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Session a mixed bag for business, labor

ALBUQUERQUE, N.M. — A statewide business group is happy about changes to workers compensation and broadband rules, but not happy that cities and counties will still be able to pass their own labor legislation.

An advocate for the Working Families group in Albuquerque is cheering the fate of that labor-related measure, but is disappointed in minimum wage laws passed by lawmakers during the session that ended on Saturday.

Both Jason Espinoza, president of the New Mexico Association of Commerce and Industry, and Eric Griego, Working Families’ state director, are glad the governor has indicated she will not sign the minimum wage legislation.

Espinoza said both minimum wage bills, one to raise the limit to $9.25 and the other to $9, would “negatively affect our rural communities.” Griego said those levels are too low, but he was particularly opposed to the $9.25 bill with its provision blocking local labor ordinances that regulate employee work schedules.

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A separate measure to keep local government from passing a variety of labor measures was defeated in what Espinoza called “our biggest disappointment.”

Terri Cole, president of the Greater Albuquerque Chamber of Commerce, summed up the two-month session this way: “It was a long and very difficult session. It was acrimonious from the start.”

Although lawmakers passed a $6.1 billion budget for the coming year and about $350 million in tax increases to help pay for it, Gov. Susana Martinez plans to veto it and call lawmakers back to a special session.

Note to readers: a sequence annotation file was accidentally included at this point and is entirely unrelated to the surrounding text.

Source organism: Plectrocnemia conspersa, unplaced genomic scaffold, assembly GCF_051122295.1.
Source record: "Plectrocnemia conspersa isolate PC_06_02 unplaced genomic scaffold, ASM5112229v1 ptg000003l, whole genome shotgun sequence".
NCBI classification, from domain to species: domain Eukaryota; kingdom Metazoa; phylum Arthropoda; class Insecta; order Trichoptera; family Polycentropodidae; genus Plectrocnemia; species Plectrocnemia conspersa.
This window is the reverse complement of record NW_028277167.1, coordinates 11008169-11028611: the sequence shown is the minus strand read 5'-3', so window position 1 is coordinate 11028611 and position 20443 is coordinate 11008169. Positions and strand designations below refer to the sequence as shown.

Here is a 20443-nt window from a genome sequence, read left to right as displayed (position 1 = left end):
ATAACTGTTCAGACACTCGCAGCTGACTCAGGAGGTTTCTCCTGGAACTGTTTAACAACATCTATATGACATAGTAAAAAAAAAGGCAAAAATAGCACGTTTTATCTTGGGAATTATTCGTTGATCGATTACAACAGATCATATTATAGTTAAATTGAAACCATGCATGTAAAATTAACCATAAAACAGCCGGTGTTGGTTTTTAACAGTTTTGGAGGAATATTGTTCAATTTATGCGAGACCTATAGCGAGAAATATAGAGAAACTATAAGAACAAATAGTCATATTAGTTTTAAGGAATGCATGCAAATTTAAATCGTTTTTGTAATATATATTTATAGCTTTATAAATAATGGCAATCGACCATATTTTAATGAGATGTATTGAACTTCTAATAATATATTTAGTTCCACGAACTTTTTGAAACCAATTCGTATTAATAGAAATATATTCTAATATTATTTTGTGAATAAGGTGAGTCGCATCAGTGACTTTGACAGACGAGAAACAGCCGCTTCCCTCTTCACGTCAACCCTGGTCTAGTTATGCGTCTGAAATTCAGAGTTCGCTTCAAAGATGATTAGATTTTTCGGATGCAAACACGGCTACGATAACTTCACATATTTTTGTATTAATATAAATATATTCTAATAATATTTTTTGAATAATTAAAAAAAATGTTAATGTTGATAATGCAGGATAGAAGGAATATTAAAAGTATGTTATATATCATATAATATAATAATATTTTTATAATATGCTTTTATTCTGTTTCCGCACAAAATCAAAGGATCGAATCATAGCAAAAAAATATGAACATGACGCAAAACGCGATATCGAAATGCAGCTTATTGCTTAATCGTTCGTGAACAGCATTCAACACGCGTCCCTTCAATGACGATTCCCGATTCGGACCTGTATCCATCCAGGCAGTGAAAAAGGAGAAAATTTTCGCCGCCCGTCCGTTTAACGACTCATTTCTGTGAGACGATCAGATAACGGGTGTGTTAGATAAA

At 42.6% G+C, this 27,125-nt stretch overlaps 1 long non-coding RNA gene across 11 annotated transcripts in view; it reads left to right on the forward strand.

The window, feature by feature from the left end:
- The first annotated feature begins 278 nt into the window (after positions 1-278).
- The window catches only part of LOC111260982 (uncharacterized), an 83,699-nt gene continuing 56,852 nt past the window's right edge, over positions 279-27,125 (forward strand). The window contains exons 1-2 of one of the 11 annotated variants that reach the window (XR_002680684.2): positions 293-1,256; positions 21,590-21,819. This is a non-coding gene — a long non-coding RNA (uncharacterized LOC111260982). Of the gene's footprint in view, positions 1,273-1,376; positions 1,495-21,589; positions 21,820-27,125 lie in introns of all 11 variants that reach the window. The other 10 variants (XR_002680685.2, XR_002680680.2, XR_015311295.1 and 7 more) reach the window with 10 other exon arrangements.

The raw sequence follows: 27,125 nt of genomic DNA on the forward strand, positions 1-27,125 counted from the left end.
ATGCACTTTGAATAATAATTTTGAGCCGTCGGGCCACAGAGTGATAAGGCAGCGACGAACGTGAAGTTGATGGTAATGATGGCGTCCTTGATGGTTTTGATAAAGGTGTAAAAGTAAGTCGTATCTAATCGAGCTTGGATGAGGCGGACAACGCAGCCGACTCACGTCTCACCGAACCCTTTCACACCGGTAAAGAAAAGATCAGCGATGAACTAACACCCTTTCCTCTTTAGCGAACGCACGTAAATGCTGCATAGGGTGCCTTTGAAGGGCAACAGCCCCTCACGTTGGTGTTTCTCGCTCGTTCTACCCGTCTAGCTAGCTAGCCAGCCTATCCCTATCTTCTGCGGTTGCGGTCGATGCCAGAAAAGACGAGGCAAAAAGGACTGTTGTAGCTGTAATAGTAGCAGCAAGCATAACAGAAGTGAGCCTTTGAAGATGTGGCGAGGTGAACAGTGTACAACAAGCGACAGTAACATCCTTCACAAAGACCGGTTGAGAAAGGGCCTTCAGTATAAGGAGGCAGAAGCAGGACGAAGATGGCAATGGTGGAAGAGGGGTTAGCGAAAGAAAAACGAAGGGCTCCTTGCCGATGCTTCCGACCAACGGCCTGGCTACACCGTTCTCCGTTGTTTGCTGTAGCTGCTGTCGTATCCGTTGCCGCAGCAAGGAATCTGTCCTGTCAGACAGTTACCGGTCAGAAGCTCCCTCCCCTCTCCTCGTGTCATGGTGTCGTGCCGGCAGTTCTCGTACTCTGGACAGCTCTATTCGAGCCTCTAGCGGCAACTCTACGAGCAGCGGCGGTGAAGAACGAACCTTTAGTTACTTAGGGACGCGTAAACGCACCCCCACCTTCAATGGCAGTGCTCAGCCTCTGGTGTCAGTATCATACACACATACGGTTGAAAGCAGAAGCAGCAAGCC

“We were hopeful that at some point, the two sides (lawmakers and the governor) would sit down and review the proposals that the governor had put on the table and likewise that the governor would review their proposals and (do) old-fashioned horse-trading, but  that didn’t even happen,” Cole said.

Espinoza said several broadband measures that are “critical to the state” and economic development won approval. One makes it easier for government agencies to allow private companies to lay fiber lines when public roads or similar infrastructure is built. Another allows the Public Regulation Commission to put more money toward efforts to extend broadband into rural New Mexico or urban areas that lack good service.

Here’s the fate of some other business or labor-related issues:

–Lawmakers approved a fix to workers compensation rules so that an employer would no longer have to pay benefits to a worker who returns to work and then is fired for misconduct. Espinoza said that change was needed to address a state Supreme Court ruling.

— A right to work law again failed to win approval.

— A bill that would establish an ethics commission — if voters approve — was passed in what Cole called “a bright spot.”

— The governor vetoed a measure aimed at making it easier for local governments to support the development of infrastructure for high-speed internet.

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